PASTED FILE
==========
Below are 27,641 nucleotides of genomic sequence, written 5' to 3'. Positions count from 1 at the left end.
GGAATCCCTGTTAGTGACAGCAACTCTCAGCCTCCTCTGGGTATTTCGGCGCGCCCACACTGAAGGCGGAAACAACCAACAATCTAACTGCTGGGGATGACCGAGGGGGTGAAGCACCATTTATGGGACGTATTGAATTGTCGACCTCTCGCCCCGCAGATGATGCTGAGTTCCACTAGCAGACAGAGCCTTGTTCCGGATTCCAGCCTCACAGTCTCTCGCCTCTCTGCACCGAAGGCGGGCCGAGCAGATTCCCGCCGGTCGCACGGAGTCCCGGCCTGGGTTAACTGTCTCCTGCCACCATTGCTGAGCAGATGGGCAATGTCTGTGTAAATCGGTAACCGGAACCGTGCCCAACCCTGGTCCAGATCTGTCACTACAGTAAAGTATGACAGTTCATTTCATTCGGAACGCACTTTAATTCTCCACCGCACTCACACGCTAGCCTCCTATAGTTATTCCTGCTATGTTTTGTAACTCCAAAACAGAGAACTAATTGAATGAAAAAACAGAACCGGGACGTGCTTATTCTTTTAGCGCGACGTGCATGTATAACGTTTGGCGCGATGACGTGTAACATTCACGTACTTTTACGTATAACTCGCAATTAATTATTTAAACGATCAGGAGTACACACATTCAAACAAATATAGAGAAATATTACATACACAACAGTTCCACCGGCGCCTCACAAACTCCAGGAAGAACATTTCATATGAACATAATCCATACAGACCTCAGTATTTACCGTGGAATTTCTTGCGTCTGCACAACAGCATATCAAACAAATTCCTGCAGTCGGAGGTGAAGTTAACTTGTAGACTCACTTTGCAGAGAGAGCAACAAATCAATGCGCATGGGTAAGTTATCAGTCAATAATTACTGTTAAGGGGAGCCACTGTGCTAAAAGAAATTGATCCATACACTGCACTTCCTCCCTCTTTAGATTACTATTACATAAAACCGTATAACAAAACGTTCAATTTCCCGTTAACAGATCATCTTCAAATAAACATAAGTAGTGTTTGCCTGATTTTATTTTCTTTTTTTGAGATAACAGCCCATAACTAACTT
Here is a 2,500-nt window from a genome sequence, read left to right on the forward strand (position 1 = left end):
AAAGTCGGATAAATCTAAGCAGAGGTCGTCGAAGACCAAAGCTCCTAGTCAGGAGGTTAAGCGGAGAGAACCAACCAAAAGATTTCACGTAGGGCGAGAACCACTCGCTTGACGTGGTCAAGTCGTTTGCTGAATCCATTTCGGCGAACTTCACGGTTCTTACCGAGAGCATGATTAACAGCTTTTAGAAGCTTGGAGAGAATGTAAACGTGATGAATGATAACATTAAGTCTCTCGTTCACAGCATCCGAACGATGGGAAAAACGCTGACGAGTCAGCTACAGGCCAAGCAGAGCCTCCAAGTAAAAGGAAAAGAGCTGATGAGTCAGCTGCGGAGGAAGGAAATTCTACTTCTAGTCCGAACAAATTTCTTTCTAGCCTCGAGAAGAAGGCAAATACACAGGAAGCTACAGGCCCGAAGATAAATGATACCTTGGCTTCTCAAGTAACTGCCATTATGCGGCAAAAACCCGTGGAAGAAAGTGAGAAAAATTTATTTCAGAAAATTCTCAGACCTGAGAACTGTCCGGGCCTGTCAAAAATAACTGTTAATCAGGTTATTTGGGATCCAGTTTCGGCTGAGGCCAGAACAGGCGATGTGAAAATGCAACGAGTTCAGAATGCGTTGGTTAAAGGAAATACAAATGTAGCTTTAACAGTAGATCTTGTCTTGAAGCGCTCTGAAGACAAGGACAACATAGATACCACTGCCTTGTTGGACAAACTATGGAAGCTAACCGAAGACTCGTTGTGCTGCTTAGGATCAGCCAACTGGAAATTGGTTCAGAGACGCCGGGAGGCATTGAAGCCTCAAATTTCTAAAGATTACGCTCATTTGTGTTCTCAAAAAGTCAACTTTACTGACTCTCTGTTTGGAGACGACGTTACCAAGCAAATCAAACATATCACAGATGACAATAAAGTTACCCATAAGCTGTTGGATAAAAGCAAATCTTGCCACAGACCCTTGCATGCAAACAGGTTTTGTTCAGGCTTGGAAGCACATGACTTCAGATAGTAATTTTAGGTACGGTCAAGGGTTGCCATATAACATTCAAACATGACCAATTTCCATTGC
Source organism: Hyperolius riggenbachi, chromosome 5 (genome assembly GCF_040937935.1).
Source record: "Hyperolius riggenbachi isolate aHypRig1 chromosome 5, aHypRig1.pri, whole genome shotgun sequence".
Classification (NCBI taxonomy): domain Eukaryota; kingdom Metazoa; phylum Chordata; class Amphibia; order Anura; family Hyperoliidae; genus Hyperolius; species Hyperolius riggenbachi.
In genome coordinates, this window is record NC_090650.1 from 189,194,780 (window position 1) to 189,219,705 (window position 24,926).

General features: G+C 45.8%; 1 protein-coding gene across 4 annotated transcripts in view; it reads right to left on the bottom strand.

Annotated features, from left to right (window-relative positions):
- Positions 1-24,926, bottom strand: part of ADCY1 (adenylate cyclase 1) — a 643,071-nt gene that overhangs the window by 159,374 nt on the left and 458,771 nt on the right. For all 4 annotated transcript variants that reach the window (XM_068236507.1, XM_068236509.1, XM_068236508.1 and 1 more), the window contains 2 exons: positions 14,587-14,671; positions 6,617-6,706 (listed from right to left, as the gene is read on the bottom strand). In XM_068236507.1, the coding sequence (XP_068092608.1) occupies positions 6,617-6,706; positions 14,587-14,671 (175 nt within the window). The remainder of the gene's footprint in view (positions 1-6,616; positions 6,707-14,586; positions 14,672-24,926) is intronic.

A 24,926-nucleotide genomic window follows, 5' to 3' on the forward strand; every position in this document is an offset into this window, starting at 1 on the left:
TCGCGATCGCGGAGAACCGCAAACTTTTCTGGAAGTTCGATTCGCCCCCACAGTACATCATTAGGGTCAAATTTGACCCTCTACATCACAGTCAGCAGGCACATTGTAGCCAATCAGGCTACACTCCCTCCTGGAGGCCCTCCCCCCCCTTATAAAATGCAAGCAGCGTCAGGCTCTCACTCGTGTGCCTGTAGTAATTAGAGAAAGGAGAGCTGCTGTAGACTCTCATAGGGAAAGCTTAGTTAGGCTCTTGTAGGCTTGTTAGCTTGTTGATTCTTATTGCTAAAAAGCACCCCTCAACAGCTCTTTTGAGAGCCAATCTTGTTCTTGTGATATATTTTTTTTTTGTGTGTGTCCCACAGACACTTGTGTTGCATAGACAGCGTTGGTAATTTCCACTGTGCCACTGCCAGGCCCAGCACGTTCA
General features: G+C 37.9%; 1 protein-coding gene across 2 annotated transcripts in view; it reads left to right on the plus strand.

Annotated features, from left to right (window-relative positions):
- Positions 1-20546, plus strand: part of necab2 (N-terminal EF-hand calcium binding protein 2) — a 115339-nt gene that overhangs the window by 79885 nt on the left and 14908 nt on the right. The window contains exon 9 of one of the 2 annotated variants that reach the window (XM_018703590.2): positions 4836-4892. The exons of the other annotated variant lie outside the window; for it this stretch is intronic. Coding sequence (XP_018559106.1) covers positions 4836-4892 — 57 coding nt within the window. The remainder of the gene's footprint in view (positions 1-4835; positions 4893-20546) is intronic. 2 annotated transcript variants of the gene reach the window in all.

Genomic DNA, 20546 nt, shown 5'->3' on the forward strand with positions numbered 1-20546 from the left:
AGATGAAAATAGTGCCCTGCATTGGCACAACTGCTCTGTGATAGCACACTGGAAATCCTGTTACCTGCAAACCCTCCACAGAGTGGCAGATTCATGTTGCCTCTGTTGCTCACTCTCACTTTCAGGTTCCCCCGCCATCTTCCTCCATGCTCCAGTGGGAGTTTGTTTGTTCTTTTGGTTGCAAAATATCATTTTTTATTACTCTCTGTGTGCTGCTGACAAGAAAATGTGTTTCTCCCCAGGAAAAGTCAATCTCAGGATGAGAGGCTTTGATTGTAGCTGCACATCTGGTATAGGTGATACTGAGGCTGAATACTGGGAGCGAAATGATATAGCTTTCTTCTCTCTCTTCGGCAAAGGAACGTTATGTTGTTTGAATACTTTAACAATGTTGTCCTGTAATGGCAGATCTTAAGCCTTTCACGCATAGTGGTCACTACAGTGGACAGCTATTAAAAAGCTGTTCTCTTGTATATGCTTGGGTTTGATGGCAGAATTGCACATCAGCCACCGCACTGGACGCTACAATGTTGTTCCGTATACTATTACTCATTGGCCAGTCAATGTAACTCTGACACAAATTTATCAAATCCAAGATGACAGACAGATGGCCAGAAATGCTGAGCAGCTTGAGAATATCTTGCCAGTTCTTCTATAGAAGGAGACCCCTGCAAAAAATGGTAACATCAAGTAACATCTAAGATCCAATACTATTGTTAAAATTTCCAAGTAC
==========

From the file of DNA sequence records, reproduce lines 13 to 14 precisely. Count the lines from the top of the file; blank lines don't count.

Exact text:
TCGCGATCGCGGAGAACCGCAAACTTTTCTGGAAGTTCGATTCGCCCCCACAGTACATCATTAGGGTCAAATTTGACCCTCTACATCACAGTCAGCAGGCACATTGTAGCCAATCAGGCTACACTCCCTCCTGGAGGCCCTCCCCCCCCTTATAAAATGCAAGCAGCGTCAGGCTCTCACTCGTGTGCCTGTAGTAATTAGAGAAAGGAGAGCTGCTGTAGACTCTCATAGGGAAAGCTTAGTTAGGCTCTTGTAGGCTTGTTAGCTTGTTGATTCTTATTGCTAAAAAGCACCCCTCAACAGCTCTTTTGAGAGCCAATCTTGTTCTTGTGATATATTTTTTTTTTGTGTGTGTCCCACAGACACTTGTGTTGCATAGACAGCGTTGGTAATTTCCACTGTGCCACTGCCAGGCCCAGCACGTTCA
General features: G+C 37.9%; 1 protein-coding gene across 2 annotated transcripts in view; it reads left to right on the plus strand.